Animal Control Officer: Salary and Career Facts

Explore the career requirements for animal control officers. Get the facts about education, job duties and job outlook to determine if this is the right career for you. Schools offering Animal Care degrees can also be found in these popular choices.

What Is An Animal Control Officer?

Animal control officers investigate reports that animals have attacked other animals or people. They also investigate cases of animal cruelty. As part of their duties they may question people, assess animals for signs of medical concern, such as injury or malnutrition. In such cases they may also have to make arrangements for the animal to receive medical care. They are also responsible for catching stray animals. In the event that they identify a rabid animal they may need to euthanize it.

Education Required High school diploma or equivalent
Training Required On-the-job training
Key Responsibilities Listening skills, communication skills, critical thinking and negotiation skills
Job Growth (2014-2024) 6%*
Median Salary (2015) $33,450*

Source: *U.S. Bureau of Labor Statistics

What Are the Job Duties of an Animal Control Officer?

As an animal control worker, you investigate reports of animal mistreatment, remove abused animals from homes, control dangerous animals, collect strays and assist injured animals. It's your duty to protect animals by ensuring the prosecution of abuse and neglect cases. In the process of charging such cases, you might carry out investigations, interview witnesses, collect evidence and testify in court.

You may track down loose animals and keep the wild animal population in your area under control. When you pick up animals, you'll ensure that they get necessary medical treatments or are returned to their owners.

You might keep records, enforce legal regulations and interact with the public. Laws about keeping dogs on leashes in public areas or obtaining pet licenses are under your jurisdiction. You may teach people about animal welfare through public service events or by distributing educational materials.

How Do I Prepare For This Job?

The minimum education requirement is a high school diploma. Local or state laws may dictate specific training and certification needed to become an animal control officer. Training is offered by government agencies, colleges and professional organizations.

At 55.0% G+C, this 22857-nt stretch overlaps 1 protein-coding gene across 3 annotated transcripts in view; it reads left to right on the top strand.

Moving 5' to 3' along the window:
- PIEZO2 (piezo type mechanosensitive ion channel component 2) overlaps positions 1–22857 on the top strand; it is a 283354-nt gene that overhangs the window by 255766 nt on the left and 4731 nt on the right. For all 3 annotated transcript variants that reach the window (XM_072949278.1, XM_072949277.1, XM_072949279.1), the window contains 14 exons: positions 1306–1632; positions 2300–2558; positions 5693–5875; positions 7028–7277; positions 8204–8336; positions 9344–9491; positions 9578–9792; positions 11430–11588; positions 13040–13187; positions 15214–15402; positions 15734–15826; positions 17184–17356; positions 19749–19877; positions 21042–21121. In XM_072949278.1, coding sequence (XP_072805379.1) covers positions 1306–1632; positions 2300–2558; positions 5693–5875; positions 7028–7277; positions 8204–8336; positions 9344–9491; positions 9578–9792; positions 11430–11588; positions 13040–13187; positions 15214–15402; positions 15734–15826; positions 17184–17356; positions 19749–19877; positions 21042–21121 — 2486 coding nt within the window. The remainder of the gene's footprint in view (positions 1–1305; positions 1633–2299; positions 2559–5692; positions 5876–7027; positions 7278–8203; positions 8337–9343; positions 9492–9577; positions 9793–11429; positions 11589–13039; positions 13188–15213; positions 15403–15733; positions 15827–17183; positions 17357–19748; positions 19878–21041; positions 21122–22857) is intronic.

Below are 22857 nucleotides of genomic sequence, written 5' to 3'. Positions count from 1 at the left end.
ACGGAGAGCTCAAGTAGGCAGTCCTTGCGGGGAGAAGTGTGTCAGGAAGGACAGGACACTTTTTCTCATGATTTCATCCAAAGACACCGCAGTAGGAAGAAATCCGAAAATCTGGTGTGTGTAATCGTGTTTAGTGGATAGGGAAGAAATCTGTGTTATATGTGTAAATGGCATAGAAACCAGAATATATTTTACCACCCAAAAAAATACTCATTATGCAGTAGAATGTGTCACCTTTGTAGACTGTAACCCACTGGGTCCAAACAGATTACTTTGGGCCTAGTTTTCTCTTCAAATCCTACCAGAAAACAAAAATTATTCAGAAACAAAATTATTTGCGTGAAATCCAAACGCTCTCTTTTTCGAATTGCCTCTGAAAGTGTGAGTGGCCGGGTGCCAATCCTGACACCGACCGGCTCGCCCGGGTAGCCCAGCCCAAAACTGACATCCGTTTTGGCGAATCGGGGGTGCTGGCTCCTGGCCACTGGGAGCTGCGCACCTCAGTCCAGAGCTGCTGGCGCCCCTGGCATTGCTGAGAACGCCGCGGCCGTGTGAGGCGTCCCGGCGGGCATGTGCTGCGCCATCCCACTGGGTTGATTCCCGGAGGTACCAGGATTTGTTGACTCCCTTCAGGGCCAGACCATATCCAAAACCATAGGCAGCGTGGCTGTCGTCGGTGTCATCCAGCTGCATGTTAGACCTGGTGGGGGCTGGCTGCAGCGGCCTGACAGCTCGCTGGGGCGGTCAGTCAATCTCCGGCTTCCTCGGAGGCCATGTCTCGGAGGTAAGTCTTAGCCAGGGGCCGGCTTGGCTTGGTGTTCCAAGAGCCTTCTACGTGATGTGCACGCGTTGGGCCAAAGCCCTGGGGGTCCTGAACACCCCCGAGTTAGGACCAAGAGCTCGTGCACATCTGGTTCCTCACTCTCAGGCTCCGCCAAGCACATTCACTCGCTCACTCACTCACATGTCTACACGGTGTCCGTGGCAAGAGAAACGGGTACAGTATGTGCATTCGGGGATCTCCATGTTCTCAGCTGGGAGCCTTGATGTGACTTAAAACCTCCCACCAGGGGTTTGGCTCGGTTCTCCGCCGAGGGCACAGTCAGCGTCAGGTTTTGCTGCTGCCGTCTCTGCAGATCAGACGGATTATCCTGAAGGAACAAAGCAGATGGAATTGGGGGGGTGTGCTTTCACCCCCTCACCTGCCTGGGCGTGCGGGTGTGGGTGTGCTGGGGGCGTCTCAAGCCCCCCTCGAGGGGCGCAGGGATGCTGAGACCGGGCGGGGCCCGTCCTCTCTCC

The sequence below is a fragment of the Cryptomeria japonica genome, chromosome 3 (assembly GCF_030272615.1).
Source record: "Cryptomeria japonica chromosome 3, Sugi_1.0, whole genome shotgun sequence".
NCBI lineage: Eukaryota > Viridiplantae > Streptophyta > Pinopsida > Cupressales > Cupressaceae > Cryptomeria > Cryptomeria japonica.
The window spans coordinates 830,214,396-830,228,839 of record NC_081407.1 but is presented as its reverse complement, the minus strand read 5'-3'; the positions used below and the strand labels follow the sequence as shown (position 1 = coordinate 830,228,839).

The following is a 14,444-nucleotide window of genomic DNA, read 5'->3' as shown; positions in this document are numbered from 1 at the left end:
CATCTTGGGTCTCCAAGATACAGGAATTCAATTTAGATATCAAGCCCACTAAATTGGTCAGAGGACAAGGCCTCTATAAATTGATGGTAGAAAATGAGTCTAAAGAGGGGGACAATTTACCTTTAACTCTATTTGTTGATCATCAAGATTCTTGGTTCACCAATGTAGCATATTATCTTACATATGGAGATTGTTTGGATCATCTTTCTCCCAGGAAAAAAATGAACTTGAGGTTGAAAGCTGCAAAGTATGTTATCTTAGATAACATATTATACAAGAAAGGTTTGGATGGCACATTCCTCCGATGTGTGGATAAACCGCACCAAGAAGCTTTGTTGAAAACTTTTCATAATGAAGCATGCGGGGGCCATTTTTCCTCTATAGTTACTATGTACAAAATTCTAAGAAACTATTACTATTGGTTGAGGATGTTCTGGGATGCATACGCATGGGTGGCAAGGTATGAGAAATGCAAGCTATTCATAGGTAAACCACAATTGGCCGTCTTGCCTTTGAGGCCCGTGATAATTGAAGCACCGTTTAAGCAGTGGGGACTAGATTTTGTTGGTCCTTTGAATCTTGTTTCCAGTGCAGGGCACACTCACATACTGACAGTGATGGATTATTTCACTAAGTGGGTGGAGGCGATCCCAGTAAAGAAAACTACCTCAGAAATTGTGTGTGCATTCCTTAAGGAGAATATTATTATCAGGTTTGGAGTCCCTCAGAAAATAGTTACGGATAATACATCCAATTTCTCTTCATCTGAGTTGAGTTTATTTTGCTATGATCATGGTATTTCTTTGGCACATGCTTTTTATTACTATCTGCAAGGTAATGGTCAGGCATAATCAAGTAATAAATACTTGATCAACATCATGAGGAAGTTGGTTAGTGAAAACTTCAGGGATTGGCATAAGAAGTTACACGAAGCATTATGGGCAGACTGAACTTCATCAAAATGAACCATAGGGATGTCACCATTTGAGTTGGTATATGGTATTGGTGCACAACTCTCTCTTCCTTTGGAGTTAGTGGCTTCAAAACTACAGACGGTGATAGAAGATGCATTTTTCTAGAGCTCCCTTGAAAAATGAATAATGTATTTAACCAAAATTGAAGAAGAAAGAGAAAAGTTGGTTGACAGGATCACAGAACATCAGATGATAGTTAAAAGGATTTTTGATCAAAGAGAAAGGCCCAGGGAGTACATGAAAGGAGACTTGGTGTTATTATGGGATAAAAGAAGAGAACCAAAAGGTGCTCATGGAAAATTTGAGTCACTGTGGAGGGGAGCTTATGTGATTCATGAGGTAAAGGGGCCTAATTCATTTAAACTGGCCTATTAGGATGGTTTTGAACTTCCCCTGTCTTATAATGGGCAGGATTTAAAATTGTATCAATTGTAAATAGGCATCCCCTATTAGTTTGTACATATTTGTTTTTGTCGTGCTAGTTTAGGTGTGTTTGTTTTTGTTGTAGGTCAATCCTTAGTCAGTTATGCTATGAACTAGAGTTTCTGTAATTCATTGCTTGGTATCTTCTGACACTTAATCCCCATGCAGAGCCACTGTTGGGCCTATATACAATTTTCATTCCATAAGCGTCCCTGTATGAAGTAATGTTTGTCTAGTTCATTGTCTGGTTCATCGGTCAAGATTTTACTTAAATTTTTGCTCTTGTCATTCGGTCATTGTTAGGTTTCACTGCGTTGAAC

Some cities and states offer training programs for animal control officers. If you're a new recruit, you might take a basic course that provides training in animal identification, transportation, handling and safety. You may be required to pass a written and a practical exam upon completion of the course. Continuing education is typically required for officers in order to provide updates on current laws and techniques.

At the college level, options include certificate and associate degree programs in animal care and management, animal behavior or veterinary technology. You could also consider earning an associate or bachelor's degree in law enforcement, or taking relevant classes in police investigation.

The National Animal Control Association (NACA) offers a training academy that may be taken by anyone over the age of 18. The NACA academy offers three levels of training. The first level covers animal behavior, identification, first aid, capture techniques, legal procedures, safety and care. Level two provides professional training in public relations, laws and crime scene handling. The third level consists of four workshops on the topics of proper bite stick and pepper spray use, chemical immobilization and euthanasia.

Regardless of what type of education you complete, you'll need proper training to handle animals that may be sick, injured or aggressive. Good communication skills are also helpful in dealing with people who may be looking for a lost pet or who've been bitten by an animal. You'll also need an understanding of the laws regarding animal welfare and control.

What Can I Expect to Earn?

The U.S. Bureau of Labor Statistics (BLS) reported that animal control workers earned a median annual wage of $33,450 in 2015. According to the BLS, the middle salary range for animal control workers in 2015 was $26,350 to $42,360.

What Are Some Related Alternative Careers?

Police, detectives and private detectives all have similarities to animal control officers. A degree isn't necessarily required to enter law enforcement, though a police academy must be completed before beginning work. Like animal control officers, police, detectives and private detectives investigate reports, question witnesses, collect evidence, and then act on the evidence they find. While for animal control officers this may mean removing an abused animal from a home and getting it medical attention, police and detectives may assist a person who's been abused, arrest the perpetrator and file criminal charges. Private detectives investigate matters of importance to their clients and then present the evidence they uncover to their clients. Their role is similar because they investigate claims and collect evidence. Private detectives don't always have law enforcement experience, and an associate's or bachelor's degree may be necessary for some roles.

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